The government of the Australian state of New South Wales is expected to ban cigarette smoking in multi-unit housing, according to an Australian Broadcasting Corp. story.
The story was carried, too, in the Newcastle Herald newspaper, where Matthew Kelly reported that the ban would apply to “common areas” of multi-unit housing.
The ABC piece said that a study by associate professor Billie Bonevski, of the University of Newcastle, had found that cigarette smoking “placed people at increased health risk,” though the Herald story indicated that Bonevski’s study had related only to exposure to smoke.
Kelly wrote that Bonevski, of the Hunter Medical Research Institute, had drawn on data from about 161,000 participants who took part in the 2012–2013 NSW study of people 45 and older.
“More than 12,000 people, including 8,000 nonsmokers, were routinely exposed to smoke in their homes for eight hours or more a week,” said the Herald story. “More than 7,000 were exposed for at least eight hours a day.
“Multi-unit dwellers were 19 percent more likely to be exposed than those living in houses, and more women than men were likely to be exposed because they [women] tended to spend more time at home.”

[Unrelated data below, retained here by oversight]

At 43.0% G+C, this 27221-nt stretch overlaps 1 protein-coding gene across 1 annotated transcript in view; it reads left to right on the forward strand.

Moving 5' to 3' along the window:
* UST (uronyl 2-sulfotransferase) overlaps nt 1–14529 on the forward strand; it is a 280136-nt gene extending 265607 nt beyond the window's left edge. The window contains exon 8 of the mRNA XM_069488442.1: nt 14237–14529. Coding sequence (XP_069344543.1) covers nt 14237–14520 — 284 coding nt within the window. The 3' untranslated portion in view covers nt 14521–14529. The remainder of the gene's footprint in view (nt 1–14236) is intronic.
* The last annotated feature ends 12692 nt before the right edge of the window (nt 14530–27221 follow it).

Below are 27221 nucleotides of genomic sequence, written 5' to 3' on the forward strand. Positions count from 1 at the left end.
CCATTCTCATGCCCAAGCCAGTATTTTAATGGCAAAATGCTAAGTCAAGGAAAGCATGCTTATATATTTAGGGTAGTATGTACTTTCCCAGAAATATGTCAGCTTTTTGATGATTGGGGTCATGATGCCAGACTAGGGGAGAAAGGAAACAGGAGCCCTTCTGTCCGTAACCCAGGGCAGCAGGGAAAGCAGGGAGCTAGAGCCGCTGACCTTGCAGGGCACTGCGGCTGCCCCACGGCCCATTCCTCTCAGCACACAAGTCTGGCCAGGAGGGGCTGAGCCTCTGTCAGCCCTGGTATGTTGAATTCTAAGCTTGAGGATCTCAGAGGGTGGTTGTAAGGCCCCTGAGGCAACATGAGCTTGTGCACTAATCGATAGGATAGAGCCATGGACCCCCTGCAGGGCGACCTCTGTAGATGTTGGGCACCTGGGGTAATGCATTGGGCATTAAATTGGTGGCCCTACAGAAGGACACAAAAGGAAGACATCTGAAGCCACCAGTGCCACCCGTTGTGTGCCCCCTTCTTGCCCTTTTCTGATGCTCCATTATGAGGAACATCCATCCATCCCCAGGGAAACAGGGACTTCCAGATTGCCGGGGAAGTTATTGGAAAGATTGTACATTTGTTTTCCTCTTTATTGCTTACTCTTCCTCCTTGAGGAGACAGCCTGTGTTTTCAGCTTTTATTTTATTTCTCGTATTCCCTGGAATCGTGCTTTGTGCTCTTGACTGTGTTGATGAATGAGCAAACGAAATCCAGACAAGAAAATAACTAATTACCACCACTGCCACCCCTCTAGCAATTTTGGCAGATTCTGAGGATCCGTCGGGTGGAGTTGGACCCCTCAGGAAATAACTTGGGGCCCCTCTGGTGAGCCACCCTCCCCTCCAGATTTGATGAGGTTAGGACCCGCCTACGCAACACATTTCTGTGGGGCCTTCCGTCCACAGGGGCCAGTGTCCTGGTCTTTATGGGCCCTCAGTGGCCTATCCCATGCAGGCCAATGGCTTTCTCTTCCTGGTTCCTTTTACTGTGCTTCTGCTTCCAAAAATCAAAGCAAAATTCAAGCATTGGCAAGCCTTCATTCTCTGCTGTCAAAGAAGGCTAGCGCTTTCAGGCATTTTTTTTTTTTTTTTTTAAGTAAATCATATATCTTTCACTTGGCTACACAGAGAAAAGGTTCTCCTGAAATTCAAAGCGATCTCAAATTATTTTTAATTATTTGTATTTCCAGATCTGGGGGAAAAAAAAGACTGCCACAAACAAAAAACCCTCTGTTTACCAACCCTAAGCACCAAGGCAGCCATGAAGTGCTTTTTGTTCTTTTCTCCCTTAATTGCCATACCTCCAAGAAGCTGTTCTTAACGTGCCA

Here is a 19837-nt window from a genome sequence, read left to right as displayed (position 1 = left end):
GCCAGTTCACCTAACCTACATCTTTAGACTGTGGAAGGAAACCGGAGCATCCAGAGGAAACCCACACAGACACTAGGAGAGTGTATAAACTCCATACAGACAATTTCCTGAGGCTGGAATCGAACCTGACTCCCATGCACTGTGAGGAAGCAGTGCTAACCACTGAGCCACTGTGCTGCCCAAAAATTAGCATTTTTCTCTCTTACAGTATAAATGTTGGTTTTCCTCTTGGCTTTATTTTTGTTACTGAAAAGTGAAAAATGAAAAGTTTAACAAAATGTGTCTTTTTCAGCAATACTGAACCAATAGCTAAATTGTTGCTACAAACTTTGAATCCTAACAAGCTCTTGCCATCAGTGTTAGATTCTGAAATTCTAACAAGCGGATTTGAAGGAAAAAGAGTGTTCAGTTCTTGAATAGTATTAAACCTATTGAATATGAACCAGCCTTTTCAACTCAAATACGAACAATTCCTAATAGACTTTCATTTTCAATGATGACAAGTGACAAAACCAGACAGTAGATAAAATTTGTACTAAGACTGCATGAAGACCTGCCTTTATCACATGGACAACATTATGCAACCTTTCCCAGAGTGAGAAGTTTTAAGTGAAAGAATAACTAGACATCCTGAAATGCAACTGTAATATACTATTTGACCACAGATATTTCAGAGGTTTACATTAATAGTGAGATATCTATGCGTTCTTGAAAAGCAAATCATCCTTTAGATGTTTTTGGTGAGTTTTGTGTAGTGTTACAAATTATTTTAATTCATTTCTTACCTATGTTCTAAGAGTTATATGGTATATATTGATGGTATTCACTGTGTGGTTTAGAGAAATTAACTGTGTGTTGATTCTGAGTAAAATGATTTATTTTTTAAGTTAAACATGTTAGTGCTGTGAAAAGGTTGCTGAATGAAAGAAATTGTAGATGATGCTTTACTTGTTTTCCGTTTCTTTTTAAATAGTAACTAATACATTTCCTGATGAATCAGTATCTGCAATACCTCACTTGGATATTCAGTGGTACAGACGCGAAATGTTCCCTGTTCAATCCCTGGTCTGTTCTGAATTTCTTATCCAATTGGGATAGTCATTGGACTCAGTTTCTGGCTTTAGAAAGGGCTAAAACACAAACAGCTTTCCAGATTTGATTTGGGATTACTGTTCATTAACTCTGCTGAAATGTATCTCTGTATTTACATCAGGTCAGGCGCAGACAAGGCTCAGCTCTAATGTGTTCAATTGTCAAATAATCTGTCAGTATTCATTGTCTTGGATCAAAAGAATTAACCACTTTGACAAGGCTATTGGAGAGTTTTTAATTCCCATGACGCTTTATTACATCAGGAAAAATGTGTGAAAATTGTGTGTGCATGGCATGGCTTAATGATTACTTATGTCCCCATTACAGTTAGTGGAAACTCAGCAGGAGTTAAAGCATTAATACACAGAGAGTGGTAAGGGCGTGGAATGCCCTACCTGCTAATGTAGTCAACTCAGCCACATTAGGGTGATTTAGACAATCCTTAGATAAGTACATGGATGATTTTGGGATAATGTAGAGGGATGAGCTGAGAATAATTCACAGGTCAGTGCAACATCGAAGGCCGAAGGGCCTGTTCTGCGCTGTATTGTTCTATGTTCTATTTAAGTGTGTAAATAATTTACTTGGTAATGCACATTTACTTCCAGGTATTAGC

Last month, Daniel Fisher reported for Forbes that a large-scale study had found no clear link between secondhand tobacco-smoke exposure and lung cancer.
Fisher cites an article in the Journal of the National Cancer Institute that provided the results of a study of 76,000 women over more than a decade.
The study found a link between smoking and cancer, with lung cancer 13 times more common among current smokers and four times more common in former smokers than in nonsmokers.
But the study found no statistically significant relationship between lung cancer and exposure to passive smoke.
Category: Breaking News